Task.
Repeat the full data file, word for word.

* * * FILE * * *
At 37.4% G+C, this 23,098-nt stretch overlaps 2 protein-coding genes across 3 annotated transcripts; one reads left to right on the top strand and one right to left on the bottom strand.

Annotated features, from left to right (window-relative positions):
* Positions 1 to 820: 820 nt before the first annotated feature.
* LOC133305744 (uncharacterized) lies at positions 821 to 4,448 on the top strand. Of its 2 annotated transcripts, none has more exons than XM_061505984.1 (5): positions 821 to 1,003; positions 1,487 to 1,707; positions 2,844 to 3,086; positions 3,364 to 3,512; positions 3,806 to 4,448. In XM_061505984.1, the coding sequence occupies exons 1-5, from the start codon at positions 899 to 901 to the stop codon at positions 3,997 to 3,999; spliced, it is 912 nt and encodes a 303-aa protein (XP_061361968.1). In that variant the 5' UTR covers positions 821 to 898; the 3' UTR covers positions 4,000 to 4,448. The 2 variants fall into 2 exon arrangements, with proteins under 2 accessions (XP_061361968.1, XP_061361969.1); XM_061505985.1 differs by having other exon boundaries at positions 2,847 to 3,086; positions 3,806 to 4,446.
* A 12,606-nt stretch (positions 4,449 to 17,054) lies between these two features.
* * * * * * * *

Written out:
At 37.4% G+C, this 23,098-nt stretch overlaps 2 protein-coding genes across 3 annotated transcripts; one reads left to right on the top strand and one right to left on the bottom strand.

Annotated features, from left to right (window-relative positions):
* Positions 1 to 820: 820 nt before the first annotated feature.
* LOC133305744 (uncharacterized) lies at positions 821 to 4,448 on the top strand. Of its 2 annotated transcripts, none has more exons than XM_061505984.1 (5): positions 821 to 1,003; positions 1,487 to 1,707; positions 2,844 to 3,086; positions 3,364 to 3,512; positions 3,806 to 4,448. In XM_061505984.1, the coding sequence occupies exons 1-5, from the start codon at positions 899 to 901 to the stop codon at positions 3,997 to 3,999; spliced, it is 912 nt and encodes a 303-aa protein (XP_061361968.1). In that variant the 5' UTR covers positions 821 to 898; the 3' UTR covers positions 4,000 to 4,448. The 2 variants fall into 2 exon arrangements, with proteins under 2 accessions (XP_061361968.1, XP_061361969.1); XM_061505985.1 differs by having other exon boundaries at positions 2,847 to 3,086; positions 3,806 to 4,446.
* A 12,606-nt stretch (positions 4,449 to 17,054) lies between these two features.